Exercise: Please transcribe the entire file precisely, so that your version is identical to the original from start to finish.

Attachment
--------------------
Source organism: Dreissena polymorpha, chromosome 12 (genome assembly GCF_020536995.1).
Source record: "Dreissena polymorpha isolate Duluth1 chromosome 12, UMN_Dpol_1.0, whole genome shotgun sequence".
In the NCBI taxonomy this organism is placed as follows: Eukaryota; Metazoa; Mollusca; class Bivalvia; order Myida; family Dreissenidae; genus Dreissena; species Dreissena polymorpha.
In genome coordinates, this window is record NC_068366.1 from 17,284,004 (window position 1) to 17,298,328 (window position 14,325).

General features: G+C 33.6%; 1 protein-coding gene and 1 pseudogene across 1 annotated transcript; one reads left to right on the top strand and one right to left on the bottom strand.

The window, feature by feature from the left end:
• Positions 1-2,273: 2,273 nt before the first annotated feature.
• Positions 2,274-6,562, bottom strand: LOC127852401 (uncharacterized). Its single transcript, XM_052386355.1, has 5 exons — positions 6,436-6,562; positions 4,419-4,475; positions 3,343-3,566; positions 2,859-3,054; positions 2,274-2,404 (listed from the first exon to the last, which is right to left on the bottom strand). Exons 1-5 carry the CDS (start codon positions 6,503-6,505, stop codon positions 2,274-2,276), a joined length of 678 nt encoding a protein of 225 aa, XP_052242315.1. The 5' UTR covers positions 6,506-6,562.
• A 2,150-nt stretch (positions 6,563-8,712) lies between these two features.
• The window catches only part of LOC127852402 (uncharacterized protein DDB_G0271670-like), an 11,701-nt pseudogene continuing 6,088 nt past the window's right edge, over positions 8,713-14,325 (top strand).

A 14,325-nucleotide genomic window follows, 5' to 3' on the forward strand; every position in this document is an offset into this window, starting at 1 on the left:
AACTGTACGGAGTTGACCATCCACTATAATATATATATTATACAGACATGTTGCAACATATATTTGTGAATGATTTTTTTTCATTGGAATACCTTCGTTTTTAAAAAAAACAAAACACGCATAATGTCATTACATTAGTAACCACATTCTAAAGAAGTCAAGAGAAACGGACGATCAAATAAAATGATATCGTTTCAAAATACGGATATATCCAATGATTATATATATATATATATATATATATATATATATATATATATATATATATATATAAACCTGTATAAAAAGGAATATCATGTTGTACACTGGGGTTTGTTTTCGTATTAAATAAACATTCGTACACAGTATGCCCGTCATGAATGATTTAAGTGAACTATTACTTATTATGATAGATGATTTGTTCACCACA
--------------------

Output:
Source organism: Dreissena polymorpha, chromosome 12 (genome assembly GCF_020536995.1).
Source record: "Dreissena polymorpha isolate Duluth1 chromosome 12, UMN_Dpol_1.0, whole genome shotgun sequence".
In the NCBI taxonomy this organism is placed as follows: Eukaryota; Metazoa; Mollusca; class Bivalvia; order Myida; family Dreissenidae; genus Dreissena; species Dreissena polymorpha.
In genome coordinates, this window is record NC_068366.1 from 17,284,004 (window position 1) to 17,298,328 (window position 14,325).

General features: G+C 33.6%; 1 protein-coding gene and 1 pseudogene across 1 annotated transcript; one reads left to right on the top strand and one right to left on the bottom strand.

The window, feature by feature from the left end:
• Positions 1-2,273: 2,273 nt before the first annotated feature.
• Positions 2,274-6,562, bottom strand: LOC127852401 (uncharacterized). Its single transcript, XM_052386355.1, has 5 exons — positions 6,436-6,562; positions 4,419-4,475; positions 3,343-3,566; positions 2,859-3,054; positions 2,274-2,404 (listed from the first exon to the last, which is right to left on the bottom strand). Exons 1-5 carry the CDS (start codon positions 6,503-6,505, stop codon positions 2,274-2,276), a joined length of 678 nt encoding a protein of 225 aa, XP_052242315.1. The 5' UTR covers positions 6,506-6,562.
• A 2,150-nt stretch (positions 6,563-8,712) lies between these two features.
• The window catches only part of LOC127852402 (uncharacterized protein DDB_G0271670-like), an 11,701-nt pseudogene continuing 6,088 nt past the window's right edge, over positions 8,713-14,325 (top strand).

A 14,325-nucleotide genomic window follows, 5' to 3' on the forward strand; every position in this document is an offset into this window, starting at 1 on the left:
AACTGTACGGAGTTGACCATCCACTATAATATATATATTATACAGACATGTTGCAACATATATTTGTGAATGATTTTTTTTCATTGGAATACCTTCGTTTTTAAAAAAAACAAAACACGCATAATGTCATTACATTAGTAACCACATTCTAAAGAAGTCAAGAGAAACGGACGATCAAATAAAATGATATCGTTTCAAAATACGGATATATCCAATGATTATATATATATATATATATATATATATATATATATATATATATATATATATATAAACCTGTATAAAAAGGAATATCATGTTGTACACTGGGGTTTGTTTTCGTATTAAATAAACATTCGTACACAGTATGCCCGTCATGAATGATTTAAGTGAACTATTACTTATTATGATAGATGATTTGTTCACCACA